Moving to Atlanta in 2013, Granville’s career took off. She appeared in Ride Along 2, Tyler Perry’s: The Have’s & Have Nots, and Dating In Atlanta: The Movie; graced more than 50 fashion show runways; hosted major events at the Essence Festival, NCAA Final Four, NCAA Football Championship, Black Enterprise Entrepreneurship Summit, and the 2023 Super Bowl; and became an Atlanta radio show host.
Now, she hosts the esports NBA 2K League and added “professor” to her resume, teaching esports team management at Morris Brown College. In addition to teaching and hosting events, Granville also is a guest correspondent for WAGA-TV, Fox 5, Atlanta.
Hosting the NBA esports program is exciting for Granville. “When I came into the NBA 2K League community there was only one African American woman in broadcast. I want to encourage people who look like me to get into this space and take full advantage of all of these opportunities. There is room for you!”
Fulfilling Others’ Dreams
Granville has not forgotten her first love: basketball. On her website, Ms. Basketball — her MySpace handle from back in the day — her mission statement is to encourage others “to keep hooping no matter your size, race, or age.”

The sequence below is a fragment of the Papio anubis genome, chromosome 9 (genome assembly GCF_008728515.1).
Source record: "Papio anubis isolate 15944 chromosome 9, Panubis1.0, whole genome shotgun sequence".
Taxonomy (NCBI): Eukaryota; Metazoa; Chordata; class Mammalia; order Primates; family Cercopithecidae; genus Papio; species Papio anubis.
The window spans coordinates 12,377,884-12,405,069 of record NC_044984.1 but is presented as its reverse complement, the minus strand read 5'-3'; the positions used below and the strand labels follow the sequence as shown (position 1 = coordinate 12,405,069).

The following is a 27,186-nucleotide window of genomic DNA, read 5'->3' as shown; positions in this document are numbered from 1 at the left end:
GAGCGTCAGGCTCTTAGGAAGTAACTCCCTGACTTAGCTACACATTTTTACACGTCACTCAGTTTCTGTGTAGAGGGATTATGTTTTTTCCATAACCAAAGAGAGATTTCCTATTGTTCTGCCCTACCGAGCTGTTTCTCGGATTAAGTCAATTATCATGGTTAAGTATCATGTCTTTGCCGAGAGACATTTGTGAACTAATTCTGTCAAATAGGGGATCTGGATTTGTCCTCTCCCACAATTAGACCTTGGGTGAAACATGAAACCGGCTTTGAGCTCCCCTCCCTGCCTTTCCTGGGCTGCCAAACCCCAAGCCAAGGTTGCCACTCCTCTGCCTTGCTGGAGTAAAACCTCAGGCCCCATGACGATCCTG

She started the I Hoop Too Foundation, which focuses on personal development, education, and health and wellnessprograms for girls and the community. Her foundation provides summer camps, mentoring programs, coat and food drives, breast cancer awareness events, and scholarships so others can pursue higher education, following in her path.
(Select a photo to view caption)
Christina Granville created the I Hoop Too Foundation, focusing on personal development, education, and health and wellness programs. The foundation hosts summer camps and skills clinics, as shown above.
“Ms. Basketball” hands a basketball to a young girl at a skills camp, sponsored by her foundation.
“I literally have been blessed at every level,” she said. “It keeps getting better and better. I want my life to be motivation to others to not give up on their dreams.”
Her Saturdays started at 6 a.m. when she would move from room to room, collecting laundry, cleaning the house, and helping with the cooking. She was 8 years old.
“Growing up, I knew life shouldn’t be like this, but I was taught never to complain,” said Saint Leo student Alexandra Joseph, who graduated this year with a bachelor’s degree in criminal justice and a minor in political science. “There was a lot of guilt growing up. Home was very stressful. I always felt like I was the outsider intervening in someone else’s life. There was no room for complaints. It was very weird, but I was driven to move forward and move ahead.”